Bollinger Band

What Is a Bollinger Band, Exactly?

A bollinger band is a technical analysis tool named after the renowned technical trader who created it, John Bollinger. Bollinger bands are divided into three lines:

  • A simple moving average (Usually, a 20-period moving average is used as a default.)

  • An upper band (usually defaulted to two standard deviations above the 20-period moving average)

  • A lower band (default two standard deviations below the 20-period moving average)

Key Takeaways:

  • A bollinger band is a visual indicator that is often used to estimate the volatility of a plotted asset.

  • A bollinger band is made up of three lines: a simple moving average, an upper and lower band.

  • Because of the high volatility of the asset class, breakout trades are more important for cryptocurrencies than the other two typical bollinger band trading methods.

The upper band is two standard deviations above the 20-period MA, while the bottom band is two standard deviations below it. Standard deviation is a good indicator of volatility since it indicates the difference between a collection of data and the mean. As the bands widen, the market becomes more volatile as prices move away from the trailing 20 MA. The contraction of bands indicates that the market is getting less volatile.

How Do Traders Use Bollinger Bands?

Bollinger bands are used to measure volatility, or the lack thereof, and traders can build strategies around them in two ways.

Mean Reversion Using Bollinger Bands

The first way bollinger bands are used by traders is to wait for the market to approach the upper or lower bands before taking action. As the price moves closer to the bands, the likelihood that the market is overbought (upper band) or oversold (lower band) increases. Therefore, the middle reversion trader will enter a short position when the price hits the upper band and a long position when the price hits the lower band.

Caution: this simple strategy may not be appropriate for volatile and trending markets such as Bitcoin or cryptocurrencies. Mean reversion may be better suited for markets that are less volatile.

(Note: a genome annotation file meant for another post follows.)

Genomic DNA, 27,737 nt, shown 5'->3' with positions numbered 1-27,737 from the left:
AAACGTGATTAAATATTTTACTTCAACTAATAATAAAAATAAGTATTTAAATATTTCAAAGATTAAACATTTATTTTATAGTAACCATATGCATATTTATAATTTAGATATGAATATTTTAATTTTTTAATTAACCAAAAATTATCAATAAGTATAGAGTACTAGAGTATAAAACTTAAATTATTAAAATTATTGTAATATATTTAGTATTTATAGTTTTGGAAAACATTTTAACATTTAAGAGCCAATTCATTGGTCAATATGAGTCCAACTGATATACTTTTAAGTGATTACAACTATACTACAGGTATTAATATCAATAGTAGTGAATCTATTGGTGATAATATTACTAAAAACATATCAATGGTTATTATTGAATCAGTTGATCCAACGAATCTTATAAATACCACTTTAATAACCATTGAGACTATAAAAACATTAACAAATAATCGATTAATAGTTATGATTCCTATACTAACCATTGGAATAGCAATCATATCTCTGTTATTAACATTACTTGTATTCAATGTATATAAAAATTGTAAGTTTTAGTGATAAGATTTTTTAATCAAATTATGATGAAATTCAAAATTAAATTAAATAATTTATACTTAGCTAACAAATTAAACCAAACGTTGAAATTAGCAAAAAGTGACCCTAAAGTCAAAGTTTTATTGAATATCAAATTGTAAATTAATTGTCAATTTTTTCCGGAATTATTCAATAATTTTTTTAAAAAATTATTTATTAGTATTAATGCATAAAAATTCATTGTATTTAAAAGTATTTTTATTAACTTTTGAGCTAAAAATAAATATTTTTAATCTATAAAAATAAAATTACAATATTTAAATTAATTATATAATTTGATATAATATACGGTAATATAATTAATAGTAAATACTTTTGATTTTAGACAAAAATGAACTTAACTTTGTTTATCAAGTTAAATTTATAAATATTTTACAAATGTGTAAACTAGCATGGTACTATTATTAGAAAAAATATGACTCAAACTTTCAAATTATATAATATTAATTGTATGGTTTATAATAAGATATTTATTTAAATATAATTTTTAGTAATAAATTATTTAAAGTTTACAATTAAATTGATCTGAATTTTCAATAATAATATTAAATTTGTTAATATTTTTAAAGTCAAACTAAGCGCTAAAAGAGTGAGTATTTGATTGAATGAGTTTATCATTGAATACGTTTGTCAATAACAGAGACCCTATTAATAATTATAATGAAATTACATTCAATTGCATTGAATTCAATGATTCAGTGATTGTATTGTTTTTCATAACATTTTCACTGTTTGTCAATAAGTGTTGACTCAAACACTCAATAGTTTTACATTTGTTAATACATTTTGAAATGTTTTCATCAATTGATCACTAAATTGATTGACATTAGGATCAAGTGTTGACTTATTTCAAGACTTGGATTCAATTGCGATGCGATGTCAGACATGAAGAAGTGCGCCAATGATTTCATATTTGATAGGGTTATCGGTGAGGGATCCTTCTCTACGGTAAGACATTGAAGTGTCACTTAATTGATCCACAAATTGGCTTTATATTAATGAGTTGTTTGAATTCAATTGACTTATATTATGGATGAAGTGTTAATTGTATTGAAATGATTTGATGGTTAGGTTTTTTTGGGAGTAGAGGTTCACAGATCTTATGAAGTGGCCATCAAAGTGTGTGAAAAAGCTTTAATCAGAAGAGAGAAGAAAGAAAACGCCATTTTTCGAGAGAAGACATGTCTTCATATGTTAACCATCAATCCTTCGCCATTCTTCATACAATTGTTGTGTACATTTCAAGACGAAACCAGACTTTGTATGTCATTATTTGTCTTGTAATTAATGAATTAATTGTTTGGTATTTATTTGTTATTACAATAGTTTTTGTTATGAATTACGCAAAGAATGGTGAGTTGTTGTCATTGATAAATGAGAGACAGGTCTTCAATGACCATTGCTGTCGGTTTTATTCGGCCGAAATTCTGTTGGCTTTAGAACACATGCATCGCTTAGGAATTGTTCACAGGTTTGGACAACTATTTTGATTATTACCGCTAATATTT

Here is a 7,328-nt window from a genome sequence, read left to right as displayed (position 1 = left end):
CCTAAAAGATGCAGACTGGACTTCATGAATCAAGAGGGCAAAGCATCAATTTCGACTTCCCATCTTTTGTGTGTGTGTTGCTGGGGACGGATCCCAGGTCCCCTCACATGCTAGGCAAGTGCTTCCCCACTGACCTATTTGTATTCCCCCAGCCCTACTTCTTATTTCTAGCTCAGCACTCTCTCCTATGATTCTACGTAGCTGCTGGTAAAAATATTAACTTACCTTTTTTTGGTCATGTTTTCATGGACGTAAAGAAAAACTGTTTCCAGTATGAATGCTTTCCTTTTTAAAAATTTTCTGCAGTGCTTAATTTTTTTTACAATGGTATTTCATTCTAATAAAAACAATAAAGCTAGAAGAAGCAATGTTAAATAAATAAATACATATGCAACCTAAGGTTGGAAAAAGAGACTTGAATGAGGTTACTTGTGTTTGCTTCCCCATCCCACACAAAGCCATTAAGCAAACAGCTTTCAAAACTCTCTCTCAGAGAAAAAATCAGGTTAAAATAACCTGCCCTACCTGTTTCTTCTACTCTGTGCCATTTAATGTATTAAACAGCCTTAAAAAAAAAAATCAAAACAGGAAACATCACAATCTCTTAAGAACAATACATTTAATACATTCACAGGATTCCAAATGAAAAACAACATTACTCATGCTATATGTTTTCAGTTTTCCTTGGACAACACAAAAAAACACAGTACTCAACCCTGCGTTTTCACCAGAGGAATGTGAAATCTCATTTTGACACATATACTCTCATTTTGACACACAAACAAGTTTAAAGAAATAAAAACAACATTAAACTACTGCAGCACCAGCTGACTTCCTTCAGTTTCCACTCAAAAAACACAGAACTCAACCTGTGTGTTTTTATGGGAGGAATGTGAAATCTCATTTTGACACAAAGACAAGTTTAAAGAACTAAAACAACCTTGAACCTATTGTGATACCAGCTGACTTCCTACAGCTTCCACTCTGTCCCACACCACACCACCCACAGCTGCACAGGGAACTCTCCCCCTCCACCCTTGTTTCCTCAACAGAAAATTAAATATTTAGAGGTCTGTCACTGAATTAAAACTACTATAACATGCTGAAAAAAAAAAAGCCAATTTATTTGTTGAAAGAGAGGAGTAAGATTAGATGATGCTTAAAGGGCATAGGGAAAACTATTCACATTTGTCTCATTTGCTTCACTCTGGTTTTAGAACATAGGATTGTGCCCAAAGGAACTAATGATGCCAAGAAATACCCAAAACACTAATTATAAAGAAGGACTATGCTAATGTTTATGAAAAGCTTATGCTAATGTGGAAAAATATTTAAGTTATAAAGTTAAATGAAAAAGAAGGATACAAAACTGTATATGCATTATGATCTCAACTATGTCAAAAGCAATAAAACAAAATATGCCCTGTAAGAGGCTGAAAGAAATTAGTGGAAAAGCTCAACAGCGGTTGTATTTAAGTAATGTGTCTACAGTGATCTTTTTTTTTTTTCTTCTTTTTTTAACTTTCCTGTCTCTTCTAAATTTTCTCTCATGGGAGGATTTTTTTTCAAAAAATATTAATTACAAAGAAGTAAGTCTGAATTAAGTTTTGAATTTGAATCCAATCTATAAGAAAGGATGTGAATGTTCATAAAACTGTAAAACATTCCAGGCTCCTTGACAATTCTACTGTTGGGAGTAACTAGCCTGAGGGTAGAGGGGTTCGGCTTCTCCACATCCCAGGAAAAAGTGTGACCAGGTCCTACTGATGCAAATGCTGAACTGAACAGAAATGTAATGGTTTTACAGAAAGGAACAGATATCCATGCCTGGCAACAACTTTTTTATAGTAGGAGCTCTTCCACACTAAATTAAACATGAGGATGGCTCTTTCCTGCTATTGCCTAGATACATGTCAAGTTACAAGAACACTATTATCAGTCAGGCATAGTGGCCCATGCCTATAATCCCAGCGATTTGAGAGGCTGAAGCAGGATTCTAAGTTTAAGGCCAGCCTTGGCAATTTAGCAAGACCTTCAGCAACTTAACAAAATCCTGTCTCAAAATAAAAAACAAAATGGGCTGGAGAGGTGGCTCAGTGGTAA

Using Bollinger Bands for Breakout Trades

The second method in which Bollinger Bands are used by traders is to trade breakouts. This is accomplished by placing a trade in the direction that the price breaks through the band. If the price breaks through the upper band, establish a long position; if the price breaks through the lower band, enter a short position. This is best done in conjunction with the bands narrowing, which might be a warning that the market is preparing for an explosive move.

A straightforward method would be as follows:

  • Wait for the price to reach its peak (bottom band). When it occurs, execute a long(short) position.

  • As the stop-price, use a trailing stop with a 20 MA. Every time the MA shifts, move the stop.

  • Only exit the trade if the price returns to the 20 MA.

Because cryptocurrencies are very volatile and tend to trend for extended periods of time, using bollinger bands for breakout trading on Bitcoin or other cryptocurrencies is preferred over mean reversion transactions. Before you trade, conduct your own study!

How Are Bollinger Bands Calculated?

The formula for calculating Bollinger Bands is as follows:

The Middle Band = MA [Source Price, n]

Upper Band = MA[Source Price, n] + (m * n period standard deviation)

Lower Band = MA[Source Price, n] - (m * n period standard deviation)

Where the source price can be open, high, low, close, etc. (chosen by the user)

n = the number of periods (chosen by the user)

m = standard deviations (chosen by the user)

In Conclusion

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